Filed Under:Risk Management, Loss Control

U.S. drone registrations reach 770,000 with no end in sight, says FAA administrator

Dr. Tim Amukele, with Johns Hopkins, walks away after handing-off a package of simulated blood, and other medical samples to be carried in a drone for a ship-to-shore delivery simulation Wednesday, June 22, 2016, in Lower Township, N.J. Drones might now be lifesavers. (AP Photo/Mel Evans)
Dr. Tim Amukele, with Johns Hopkins, walks away after handing-off a package of simulated blood, and other medical samples to be carried in a drone for a ship-to-shore delivery simulation Wednesday, June 22, 2016, in Lower Township, N.J. Drones might now be lifesavers. (AP Photo/Mel Evans)

Drones have moved from high-tech specialized equipment used primarily by the military and commercial photographers to more common uses at a rapid pace, said Michael Huerta, administrator of the Federal Aviation Administration, at the second annual Unmanned Aircraft Systems (UAS) Symposium on March 27.

The online drone registry has received 770,000 registrations in a little over 15 months, he added in prepared remarks opening the symposium.

According to Recode, that’s an increase of 100,000 in the past three months alone. Recode also noted that at the Consumer Electronics Show in Las Vegas in January, Huerta said the agency had recorded 670,000 drone registrations at that time.

Describing the state of the drone industry today, Huerta added, “If you can dream it, drone manufacturers are building it. Some of the latest models can sense and avoid obstacles in their paths. Others can fit in your pocket, or be used under water. A few have even automated the ‘selfie’ game.” In good news for the insurance industry and first responders, he observed that Helicopter Association International has even started a special drone membership. “Many in that industry have even begun looking at ways that drones can augment the tasks they do with helicopters, particularly in cases where drones can accomplish a task without putting human lives at risk.”

What the numbers mean


As explained by CNN
, although the 770,000 figure has often been reported as the number of drone owners, the breakdown is a bit more complicated. Individual “hobbyists” receive just one ID number for all the drones they own, while anyone other than hobbyists -- which primarily consists of commercial users -- must register each drone separately.

Huerta noted that since the final rule allowing people to fly unmanned aircraft for commercial purposes under specific conditions was promulgated, the FAA has issued more than 37,000 remote pilot certificates. “The B4UFLY app, which we created to let people know where it’s safe and legal to fly a drone, has been downloaded more than 200,000 times,” he added.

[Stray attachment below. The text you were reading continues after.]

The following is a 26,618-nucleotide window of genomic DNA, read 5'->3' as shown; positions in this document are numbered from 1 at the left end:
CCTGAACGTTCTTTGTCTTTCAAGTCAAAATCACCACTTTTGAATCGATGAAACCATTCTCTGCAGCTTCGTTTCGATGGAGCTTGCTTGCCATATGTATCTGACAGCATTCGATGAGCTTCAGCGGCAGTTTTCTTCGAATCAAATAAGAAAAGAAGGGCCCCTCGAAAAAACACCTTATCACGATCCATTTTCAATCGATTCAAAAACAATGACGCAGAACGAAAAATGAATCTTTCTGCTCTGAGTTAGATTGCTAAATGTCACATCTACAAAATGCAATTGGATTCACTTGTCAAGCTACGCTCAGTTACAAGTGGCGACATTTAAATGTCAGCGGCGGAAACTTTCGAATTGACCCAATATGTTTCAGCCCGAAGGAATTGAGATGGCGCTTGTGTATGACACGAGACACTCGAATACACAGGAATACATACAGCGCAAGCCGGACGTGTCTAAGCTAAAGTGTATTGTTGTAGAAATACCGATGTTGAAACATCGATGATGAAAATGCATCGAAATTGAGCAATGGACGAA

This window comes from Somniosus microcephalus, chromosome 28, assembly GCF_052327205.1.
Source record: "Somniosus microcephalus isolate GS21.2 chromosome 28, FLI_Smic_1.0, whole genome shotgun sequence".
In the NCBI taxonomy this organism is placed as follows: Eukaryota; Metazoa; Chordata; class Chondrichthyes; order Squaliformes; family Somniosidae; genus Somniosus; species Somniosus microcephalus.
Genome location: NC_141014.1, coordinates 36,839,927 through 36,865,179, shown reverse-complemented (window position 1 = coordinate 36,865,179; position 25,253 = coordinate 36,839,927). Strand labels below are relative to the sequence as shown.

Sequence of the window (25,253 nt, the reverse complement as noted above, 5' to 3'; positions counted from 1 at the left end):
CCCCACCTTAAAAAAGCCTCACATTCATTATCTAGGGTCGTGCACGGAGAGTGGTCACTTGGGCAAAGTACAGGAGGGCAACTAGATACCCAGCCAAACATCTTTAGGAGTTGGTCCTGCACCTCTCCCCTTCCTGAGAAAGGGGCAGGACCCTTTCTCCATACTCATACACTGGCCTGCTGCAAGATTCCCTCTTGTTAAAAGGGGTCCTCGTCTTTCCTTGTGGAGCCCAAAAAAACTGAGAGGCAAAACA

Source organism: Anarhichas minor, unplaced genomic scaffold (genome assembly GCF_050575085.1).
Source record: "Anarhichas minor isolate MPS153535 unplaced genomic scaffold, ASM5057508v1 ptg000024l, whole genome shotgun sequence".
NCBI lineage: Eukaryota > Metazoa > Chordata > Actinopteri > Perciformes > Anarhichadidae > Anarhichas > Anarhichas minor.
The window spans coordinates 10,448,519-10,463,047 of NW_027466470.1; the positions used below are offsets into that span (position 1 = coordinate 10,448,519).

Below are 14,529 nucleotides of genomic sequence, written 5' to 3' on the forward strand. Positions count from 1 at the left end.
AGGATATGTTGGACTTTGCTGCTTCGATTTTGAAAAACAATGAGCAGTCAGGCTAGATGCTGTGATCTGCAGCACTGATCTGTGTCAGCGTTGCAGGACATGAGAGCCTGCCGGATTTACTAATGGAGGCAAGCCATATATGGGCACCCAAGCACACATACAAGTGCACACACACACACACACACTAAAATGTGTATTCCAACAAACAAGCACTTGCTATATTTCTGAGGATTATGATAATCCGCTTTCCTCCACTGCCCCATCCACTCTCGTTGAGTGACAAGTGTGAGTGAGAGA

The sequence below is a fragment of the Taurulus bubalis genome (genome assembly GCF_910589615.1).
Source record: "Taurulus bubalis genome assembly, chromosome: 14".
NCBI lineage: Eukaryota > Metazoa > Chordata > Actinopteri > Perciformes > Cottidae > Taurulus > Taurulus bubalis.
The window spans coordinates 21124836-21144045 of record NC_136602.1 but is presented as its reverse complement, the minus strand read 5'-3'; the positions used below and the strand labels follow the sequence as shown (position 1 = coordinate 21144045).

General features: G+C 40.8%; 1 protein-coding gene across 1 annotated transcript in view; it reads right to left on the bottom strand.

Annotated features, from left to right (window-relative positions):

But “This was the easy stuff,” Huerta said in his speech. “As we move toward fully integrating unmanned aircraft into our airspace, the questions we need to answer are only getting more complicated.” He then listed several of the challenges:

  • What happens to people on the ground if a drone flying overhead fails?
  • How can we make sure unmanned aircraft don’t gain access to sensitive sites?
  • After seeing how drones can be used for ill intent overseas, how can we ensure similar incidents don’t happen in the U.S.?

Related: 10 steps to mitigating drone risks on construction sites

A combined effort


Huerta acknowledged that “These aren’t questions the FAA can or should answer alone.” He announced that the FAA is launching a new Aviation Rulemaking Committee composed of aviation, tech, law enforcement, and safety personnel to help create standards for identifying and tracking unmanned aircraft. The agency has also formed two other industry-led groups: the Drone Advisory Committee and the Unmanned Aircraft Safety Team.

Technology can solve some of the safety and security challenges the country is facing, Huerta said in his remarks. For example, the FAA is already working with industry to test tools that can detect unauthorized drone operations near airports and other critical infrastructure.

“The way I see it, the more problems industry can solve itself using technology, the better. You’re going to do it more quickly and efficiently than the FAA ever could through regulations,” Huerta admitted.

Related: 10 risks and misuses for drones

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